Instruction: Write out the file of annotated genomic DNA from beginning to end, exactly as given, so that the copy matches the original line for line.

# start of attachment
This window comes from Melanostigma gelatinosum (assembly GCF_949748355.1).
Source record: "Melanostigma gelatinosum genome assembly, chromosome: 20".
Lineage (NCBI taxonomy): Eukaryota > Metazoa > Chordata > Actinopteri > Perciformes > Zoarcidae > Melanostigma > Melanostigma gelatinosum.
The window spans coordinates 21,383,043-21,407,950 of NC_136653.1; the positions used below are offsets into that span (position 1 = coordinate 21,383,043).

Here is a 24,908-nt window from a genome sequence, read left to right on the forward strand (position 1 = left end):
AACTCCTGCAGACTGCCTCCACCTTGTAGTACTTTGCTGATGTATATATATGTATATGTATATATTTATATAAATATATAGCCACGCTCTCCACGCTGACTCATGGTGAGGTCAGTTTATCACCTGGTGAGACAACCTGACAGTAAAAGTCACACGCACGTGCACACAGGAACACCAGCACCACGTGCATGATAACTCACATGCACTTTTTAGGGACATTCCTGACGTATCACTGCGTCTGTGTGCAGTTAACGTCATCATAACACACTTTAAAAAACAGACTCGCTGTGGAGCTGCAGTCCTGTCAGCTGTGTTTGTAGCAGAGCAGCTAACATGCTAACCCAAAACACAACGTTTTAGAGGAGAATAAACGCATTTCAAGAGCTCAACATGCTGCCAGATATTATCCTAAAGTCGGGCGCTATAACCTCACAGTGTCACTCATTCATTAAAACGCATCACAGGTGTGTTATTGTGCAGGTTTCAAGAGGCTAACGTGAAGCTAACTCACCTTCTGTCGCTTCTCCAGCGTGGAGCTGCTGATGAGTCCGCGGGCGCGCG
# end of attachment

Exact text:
This window comes from Melanostigma gelatinosum (assembly GCF_949748355.1).
Source record: "Melanostigma gelatinosum genome assembly, chromosome: 20".
Lineage (NCBI taxonomy): Eukaryota > Metazoa > Chordata > Actinopteri > Perciformes > Zoarcidae > Melanostigma > Melanostigma gelatinosum.
The window spans coordinates 21,383,043-21,407,950 of NC_136653.1; the positions used below are offsets into that span (position 1 = coordinate 21,383,043).

Here is a 24,908-nt window from a genome sequence, read left to right on the forward strand (position 1 = left end):
AACTCCTGCAGACTGCCTCCACCTTGTAGTACTTTGCTGATGTATATATATGTATATGTATATATTTATATAAATATATAGCCACGCTCTCCACGCTGACTCATGGTGAGGTCAGTTTATCACCTGGTGAGACAACCTGACAGTAAAAGTCACACGCACGTGCACACAGGAACACCAGCACCACGTGCATGATAACTCACATGCACTTTTTAGGGACATTCCTGACGTATCACTGCGTCTGTGTGCAGTTAACGTCATCATAACACACTTTAAAAAACAGACTCGCTGTGGAGCTGCAGTCCTGTCAGCTGTGTTTGTAGCAGAGCAGCTAACATGCTAACCCAAAACACAACGTTTTAGAGGAGAATAAACGCATTTCAAGAGCTCAACATGCTGCCAGATATTATCCTAAAGTCGGGCGCTATAACCTCACAGTGTCACTCATTCATTAAAACGCATCACAGGTGTGTTATTGTGCAGGTTTCAAGAGGCTAACGTGAAGCTAACTCACCTTCTGTCGCTTCTCCAGCGTGGAGCTGCTGATGAGTCCGCGGGCGCGCG